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Posts Tagged ‘pain’

Two weeks ago today, I picked up my back brace.

We’ve been thinking about getting me a back brace for some time now. Ever since I dislocated two ribs in March, really. After that happened, I had bought a soft posture corrector online. It seemed to help reduce my rib pain, and had the added bonus of keeping my posture a bit better. I’ve had back problems since I was 15, and shoulder problems since I was 17, and this seemed to be helping a little bit with both.

So my doctor decided that if the soft, kind of generic shaped posture corrector was helping, perhaps we should go in for something a little more structured. He sent me off to an orthotist, and the orthotist picked out a brace for me. It’s pretty new to the market, and part of what we all liked about it is that it’s a slim, light weight design. The California Eco brace seemed like a good answer for what I need – it provides support to both the lumbar and thoracic (that is, lower and mid-back, which covers most of my problem answers), and it helps pull the shoulders back and keep the spine aligned from the sacrum (the pelvis/hip bones) to the base of the neck. If you’re curious about it, you can see a good description and picture of it here – http://www.orthomerica.com/product/1606696-california-eco.

Now, I was supposed to pick this thing up MONTHS ago, no exaggeration. But we moved, and while I was still in physical therapy for the ribs and the back issues that came with them, I started my summer class. The summer class ended, and then my auto-immune thing flared wildly. I had bigger fish to fry than picking up a brace. Then fall classes were starting, and the auto-immune thing was still giving me problems, and my insomnia decided it needed to be a bigger part of my life. And frankly, if we’re being honest here, I procrastinated a bit about picking it up. I didn’t want to wear it. I didn’t want to be deciding whether I would deal with it making me all lumpy under my clothing or whether I’d wear it on the outside where it’d be visible. Anyhow, the stars and planets finally cooperated, and I was able to pick it up two weeks ago.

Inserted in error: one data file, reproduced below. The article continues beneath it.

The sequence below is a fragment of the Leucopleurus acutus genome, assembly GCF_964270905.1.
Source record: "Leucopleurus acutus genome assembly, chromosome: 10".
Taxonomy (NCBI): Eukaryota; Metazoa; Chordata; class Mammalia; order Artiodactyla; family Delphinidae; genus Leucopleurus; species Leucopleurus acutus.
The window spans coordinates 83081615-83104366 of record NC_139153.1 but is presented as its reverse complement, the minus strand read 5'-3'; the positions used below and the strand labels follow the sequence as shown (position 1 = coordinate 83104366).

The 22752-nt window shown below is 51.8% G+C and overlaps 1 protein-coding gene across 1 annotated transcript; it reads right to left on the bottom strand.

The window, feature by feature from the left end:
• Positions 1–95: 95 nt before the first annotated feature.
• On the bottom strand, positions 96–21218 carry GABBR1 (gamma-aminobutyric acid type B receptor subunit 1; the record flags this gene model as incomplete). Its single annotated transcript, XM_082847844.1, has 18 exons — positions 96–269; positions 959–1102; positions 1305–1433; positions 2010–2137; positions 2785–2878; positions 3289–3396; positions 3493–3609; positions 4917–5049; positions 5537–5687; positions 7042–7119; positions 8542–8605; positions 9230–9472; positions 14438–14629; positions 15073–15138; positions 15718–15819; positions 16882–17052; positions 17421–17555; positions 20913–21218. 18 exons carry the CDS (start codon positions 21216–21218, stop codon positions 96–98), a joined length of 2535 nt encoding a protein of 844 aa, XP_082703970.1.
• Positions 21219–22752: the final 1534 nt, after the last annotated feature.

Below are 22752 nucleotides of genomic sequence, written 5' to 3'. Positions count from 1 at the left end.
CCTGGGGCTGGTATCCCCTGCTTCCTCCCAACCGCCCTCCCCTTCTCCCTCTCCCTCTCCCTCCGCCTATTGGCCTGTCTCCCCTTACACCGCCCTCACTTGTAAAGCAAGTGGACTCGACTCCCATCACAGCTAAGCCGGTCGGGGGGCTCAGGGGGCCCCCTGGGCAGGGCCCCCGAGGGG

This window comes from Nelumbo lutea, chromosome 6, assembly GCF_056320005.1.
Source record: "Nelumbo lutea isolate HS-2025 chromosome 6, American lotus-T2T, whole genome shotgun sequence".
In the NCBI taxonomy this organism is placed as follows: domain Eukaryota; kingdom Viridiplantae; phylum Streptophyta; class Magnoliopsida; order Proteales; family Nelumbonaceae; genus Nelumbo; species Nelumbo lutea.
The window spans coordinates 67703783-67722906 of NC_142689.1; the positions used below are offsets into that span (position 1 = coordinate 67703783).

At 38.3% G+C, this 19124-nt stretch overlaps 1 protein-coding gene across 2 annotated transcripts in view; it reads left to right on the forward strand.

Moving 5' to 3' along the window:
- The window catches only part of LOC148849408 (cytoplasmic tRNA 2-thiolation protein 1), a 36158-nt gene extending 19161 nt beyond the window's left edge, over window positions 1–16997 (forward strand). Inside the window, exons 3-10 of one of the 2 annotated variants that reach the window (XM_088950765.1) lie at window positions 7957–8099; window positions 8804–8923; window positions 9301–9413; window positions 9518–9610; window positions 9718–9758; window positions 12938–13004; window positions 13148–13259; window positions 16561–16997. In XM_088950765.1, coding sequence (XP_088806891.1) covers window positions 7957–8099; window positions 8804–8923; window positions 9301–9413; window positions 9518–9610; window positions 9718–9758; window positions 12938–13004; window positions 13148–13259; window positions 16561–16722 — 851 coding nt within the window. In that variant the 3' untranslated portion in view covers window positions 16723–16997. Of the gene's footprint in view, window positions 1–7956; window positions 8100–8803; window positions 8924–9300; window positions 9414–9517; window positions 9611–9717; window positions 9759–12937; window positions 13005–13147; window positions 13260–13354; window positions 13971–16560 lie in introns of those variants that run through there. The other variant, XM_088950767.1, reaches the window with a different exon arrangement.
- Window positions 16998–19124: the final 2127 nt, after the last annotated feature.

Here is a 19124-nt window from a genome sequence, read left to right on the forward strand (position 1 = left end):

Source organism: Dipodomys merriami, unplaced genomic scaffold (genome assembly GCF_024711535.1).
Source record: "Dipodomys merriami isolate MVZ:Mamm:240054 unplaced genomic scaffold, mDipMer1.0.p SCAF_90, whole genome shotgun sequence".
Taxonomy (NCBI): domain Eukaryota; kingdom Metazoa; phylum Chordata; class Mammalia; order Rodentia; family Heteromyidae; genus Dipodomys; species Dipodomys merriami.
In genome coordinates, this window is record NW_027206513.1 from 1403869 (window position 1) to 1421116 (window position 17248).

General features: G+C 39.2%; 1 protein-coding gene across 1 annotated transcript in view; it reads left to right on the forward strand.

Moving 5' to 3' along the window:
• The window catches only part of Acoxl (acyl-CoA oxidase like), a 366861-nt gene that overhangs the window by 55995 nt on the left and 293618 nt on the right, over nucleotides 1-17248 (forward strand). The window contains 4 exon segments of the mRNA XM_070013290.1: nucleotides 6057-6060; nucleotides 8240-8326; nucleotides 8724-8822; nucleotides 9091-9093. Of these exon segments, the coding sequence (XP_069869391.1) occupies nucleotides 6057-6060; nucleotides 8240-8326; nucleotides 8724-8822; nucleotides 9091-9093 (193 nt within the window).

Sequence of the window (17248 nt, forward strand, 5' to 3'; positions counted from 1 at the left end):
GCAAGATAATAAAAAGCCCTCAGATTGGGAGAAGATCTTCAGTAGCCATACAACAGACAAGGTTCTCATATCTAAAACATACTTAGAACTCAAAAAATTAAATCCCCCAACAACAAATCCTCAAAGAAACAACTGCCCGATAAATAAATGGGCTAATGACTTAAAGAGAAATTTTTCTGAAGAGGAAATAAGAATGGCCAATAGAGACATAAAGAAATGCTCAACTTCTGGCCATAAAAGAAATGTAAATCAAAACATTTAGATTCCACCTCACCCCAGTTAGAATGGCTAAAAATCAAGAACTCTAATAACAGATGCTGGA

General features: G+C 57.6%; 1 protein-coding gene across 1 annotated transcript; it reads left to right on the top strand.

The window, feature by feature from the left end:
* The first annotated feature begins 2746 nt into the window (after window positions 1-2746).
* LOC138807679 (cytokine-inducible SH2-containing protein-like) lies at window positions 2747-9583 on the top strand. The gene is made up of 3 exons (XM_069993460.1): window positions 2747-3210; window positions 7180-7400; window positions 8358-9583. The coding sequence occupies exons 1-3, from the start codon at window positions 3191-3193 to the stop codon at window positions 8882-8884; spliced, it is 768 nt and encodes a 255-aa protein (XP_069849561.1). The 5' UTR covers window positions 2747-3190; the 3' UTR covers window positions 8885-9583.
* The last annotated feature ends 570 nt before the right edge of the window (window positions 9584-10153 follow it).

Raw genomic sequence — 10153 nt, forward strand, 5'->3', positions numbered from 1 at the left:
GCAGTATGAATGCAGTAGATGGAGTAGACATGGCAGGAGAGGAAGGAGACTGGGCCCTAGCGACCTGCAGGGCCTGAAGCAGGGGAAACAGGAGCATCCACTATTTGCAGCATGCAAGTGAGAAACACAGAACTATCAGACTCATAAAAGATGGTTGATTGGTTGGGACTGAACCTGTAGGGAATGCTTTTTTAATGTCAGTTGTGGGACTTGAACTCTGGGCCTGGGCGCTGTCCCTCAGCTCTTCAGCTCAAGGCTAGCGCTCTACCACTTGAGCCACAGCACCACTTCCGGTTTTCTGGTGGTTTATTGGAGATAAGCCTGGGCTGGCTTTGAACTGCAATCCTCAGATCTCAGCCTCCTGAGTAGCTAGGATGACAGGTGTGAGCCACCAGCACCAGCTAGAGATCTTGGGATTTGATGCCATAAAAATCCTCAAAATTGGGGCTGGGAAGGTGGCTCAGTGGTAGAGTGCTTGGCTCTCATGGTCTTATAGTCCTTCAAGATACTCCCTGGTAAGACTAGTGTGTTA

They told me to use the usual wearing-in schedule. For those of you not familiar with braces intended for long-term wear, this is how it works. You have to gently accustom your body to the new piece of equipment. So typically, you wear it for one hour on the first day you have it, and slowly increase the amount of time you wear it until you’re able to wear it for as long as you’re supposed to. I suppose ideally, I’d be working up to wearing it whenever I’m not in bed. Anyhow, the point here is that you start with one hour of wear typically. Being a somewhat cautious soul, I started by wearing it for 40 minutes.

It felt weird to have my posture altered like that, but not bad. It did feel good to take the brace off at the end of that 40 minutes, but anyone who wears braces will tell you that it pretty much always feels good to get the brace off at the end of the day, even when you’re completely adjusted and accustomed to it.